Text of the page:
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I am aware this has come up recently (Embedding of finite groups for example) but after searching I haven't found the particular answer I'm looking for. Suppose I know the character table and can figure out the minimal (degree) faithful representation of group G (such as a subgroup of a Frobenius group): can I then find/bound accurately the smallest m such that our group G embeds into S$_m$? It is merely my idle curiosity as to whether it is possible, but I would like to be able to give as accurate a bound on n as possible, or indeed find it. www.austms.org.au/Gazette/2008/Nov08/TechPaperSaunders.pdf seems to suggest in the first few lines that it simply is the degree of the min. faithful representation, but is it really that simple? Could anyone suggest anything? Thank you very much - Tom H

EDIT: Just to let everyone know I spoke further with a colleague and after reading a few books I circumvented the issue I was having, so problem solved: I now consider this question closed, in case it needs marking as such.

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Certainly it is at least one more than the degree of the minimal faithful representation (since any faithful permutation representation on a set of size $n$ gives rise to a faithful representation of dimension $n-1$ given by taking the free vector space then subtracting a copy of the trivial rep). –  Qiaochu Yuan May 4 '11 at 2:55
    
Yes, I didn't think of that, of course. Is there any way in particular to tell when you can obtain this bound and when you can't? I suppose there's no more you can do than check whether your minimal faithful representation or an equally small one is a permutation representation, is there? –  T. Hughes May 4 '11 at 3:17

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The paper you mention does not claim that the minimal degree of a faithful representation is your $n$, it says "of a faithful permutation representation." It is easy to see that the other statement would be too strong: $S_3$ has an irreducible faithful 2-dimensional representation, but you certainly cannot embed $S_3$ into $S_2$. Similarly, you cannot embed a cyclic group into $S_1$.

Your question has been asked on Mathoverflow, and as you can see from that discussion, it is a fairly delicate issue. You will not find a simple relationship between the minimal degree of a faithful representation and the smallest $n$, as the example of cyclic groups shows (the former is always 1, the latter can be arbitrarily large).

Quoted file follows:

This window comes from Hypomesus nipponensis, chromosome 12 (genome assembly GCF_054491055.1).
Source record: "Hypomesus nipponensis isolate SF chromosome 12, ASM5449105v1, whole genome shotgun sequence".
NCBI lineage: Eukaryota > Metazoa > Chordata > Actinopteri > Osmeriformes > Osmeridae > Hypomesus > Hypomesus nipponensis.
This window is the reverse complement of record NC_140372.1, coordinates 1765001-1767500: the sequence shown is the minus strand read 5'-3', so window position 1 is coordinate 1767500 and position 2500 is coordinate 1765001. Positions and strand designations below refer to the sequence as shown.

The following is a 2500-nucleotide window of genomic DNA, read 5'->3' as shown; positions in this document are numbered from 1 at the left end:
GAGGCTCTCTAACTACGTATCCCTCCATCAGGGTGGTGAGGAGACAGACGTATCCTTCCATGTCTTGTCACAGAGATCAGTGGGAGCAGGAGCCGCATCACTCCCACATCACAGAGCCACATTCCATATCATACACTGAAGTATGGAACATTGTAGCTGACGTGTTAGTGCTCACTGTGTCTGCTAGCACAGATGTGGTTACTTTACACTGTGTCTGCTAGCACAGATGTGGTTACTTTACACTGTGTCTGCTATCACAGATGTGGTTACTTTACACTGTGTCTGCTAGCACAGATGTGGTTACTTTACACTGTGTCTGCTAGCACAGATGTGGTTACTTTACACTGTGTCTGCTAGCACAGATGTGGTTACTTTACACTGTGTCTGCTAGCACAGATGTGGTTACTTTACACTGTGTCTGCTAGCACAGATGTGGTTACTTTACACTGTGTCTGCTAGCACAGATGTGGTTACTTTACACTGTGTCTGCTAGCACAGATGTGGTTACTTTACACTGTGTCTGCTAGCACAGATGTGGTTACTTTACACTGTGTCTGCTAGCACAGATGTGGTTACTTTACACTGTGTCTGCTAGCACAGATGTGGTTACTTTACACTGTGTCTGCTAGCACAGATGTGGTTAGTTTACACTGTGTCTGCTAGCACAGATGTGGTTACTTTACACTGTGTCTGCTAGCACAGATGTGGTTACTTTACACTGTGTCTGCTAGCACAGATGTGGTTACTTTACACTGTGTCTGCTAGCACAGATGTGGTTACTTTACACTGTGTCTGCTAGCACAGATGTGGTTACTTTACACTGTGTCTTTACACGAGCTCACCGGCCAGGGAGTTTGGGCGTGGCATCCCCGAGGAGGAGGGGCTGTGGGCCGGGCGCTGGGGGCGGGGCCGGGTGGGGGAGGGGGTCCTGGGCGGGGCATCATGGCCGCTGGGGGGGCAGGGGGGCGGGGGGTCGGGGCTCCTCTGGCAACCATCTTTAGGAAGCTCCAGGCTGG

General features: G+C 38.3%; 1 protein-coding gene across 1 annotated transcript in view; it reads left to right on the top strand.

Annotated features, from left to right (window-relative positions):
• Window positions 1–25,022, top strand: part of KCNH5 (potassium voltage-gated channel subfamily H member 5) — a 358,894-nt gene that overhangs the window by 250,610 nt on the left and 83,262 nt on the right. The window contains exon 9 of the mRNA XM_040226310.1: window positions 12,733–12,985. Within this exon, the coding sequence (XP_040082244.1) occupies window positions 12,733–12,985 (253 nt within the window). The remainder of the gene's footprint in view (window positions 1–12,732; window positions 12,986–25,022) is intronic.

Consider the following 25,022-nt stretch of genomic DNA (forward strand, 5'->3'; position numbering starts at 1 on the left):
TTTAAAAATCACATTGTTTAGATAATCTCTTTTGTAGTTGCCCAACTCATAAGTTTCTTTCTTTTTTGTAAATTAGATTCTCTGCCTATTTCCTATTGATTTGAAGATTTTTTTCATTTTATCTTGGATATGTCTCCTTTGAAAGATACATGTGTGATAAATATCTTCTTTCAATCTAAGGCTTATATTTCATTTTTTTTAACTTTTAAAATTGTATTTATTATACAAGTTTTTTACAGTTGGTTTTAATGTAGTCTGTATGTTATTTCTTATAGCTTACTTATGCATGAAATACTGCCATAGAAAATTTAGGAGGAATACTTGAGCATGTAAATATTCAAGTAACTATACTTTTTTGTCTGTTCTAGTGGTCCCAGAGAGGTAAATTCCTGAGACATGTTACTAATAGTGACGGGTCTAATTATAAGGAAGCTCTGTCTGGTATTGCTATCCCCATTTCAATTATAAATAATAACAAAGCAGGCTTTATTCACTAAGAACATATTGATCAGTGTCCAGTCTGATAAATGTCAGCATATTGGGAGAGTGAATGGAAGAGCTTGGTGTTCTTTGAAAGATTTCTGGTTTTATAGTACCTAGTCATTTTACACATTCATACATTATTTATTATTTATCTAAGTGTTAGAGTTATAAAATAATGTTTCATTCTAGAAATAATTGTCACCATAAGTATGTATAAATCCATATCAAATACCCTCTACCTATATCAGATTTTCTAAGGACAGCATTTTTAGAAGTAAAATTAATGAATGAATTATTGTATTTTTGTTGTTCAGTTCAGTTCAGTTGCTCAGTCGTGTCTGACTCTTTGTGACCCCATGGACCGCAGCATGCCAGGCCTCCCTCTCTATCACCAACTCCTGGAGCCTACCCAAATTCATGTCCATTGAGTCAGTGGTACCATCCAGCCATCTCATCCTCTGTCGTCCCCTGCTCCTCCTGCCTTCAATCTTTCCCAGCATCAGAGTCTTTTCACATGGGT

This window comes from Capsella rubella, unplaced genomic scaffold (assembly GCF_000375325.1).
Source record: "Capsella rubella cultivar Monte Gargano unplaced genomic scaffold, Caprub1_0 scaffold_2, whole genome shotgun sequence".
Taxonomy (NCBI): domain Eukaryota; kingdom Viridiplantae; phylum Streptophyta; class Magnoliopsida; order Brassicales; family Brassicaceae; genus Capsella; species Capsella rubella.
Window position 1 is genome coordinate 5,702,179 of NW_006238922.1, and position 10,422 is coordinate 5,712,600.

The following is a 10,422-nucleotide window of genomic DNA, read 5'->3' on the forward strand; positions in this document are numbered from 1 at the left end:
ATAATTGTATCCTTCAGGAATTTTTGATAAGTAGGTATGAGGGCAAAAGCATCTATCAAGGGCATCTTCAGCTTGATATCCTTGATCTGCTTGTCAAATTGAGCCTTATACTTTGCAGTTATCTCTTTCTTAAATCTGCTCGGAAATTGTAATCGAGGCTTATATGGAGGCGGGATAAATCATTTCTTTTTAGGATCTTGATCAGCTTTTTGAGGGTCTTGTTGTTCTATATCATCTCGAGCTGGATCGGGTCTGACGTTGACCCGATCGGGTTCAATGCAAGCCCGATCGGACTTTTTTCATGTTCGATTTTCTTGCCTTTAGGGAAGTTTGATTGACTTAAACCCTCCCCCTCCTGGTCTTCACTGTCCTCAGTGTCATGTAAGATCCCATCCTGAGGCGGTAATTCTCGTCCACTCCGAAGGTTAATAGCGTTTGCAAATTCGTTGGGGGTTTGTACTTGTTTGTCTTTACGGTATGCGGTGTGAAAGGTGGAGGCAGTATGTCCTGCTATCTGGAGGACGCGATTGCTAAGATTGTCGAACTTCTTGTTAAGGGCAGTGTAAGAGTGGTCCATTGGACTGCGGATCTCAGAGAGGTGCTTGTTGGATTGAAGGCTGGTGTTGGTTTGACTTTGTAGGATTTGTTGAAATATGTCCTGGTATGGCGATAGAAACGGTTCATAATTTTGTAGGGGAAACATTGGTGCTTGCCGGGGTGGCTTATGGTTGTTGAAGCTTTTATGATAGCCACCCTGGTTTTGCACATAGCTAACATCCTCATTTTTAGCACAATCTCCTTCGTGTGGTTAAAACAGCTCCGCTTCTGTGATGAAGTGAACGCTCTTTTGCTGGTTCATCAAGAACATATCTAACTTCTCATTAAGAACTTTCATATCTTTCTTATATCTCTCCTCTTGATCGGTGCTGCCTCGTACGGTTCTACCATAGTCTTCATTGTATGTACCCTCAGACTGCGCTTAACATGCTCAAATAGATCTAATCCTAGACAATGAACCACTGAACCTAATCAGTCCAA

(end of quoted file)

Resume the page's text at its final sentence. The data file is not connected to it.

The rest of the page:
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Ah sorry, I obviously missed 'permutation'. I did see the mathoverflow discussion, though I thought perhaps with the given advantages of a little additional knowledge it might be feasible in certain small cases. I am surprised GAP doesn't have the capabilities, though evidently it is one of those problems which is far simpler to state than it is to solve. –  T. Hughes May 4 '11 at 3:16

The character table does not determine the minimum size of a faithful permutation representation. For instance the two non-abelian groups of order 8 have the same character table, but the minimum sizes are 4 and 8. (Their minimal faithful complex representations have degree 2.)

For which group are you trying to find the minimal permutation representation?

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Sorry for slow response: I've been abroad in London. The groups I am interested in were subgroups of e.g. Frobenius/permutation groups (of course there is an obvious embedding, but I was curious how to find out whether it embeds in smaller groups). I looked into a few specific cases but couldn't see anything obvious. I'm not averse to using other methods than representations - they were a suggestion from a colleague - I just want a way better than evaluating the entire group in depth. However, as has been stated, it's far from trivial, so don't worry if there is no solution! –  T. Hughes May 9 '11 at 23:20

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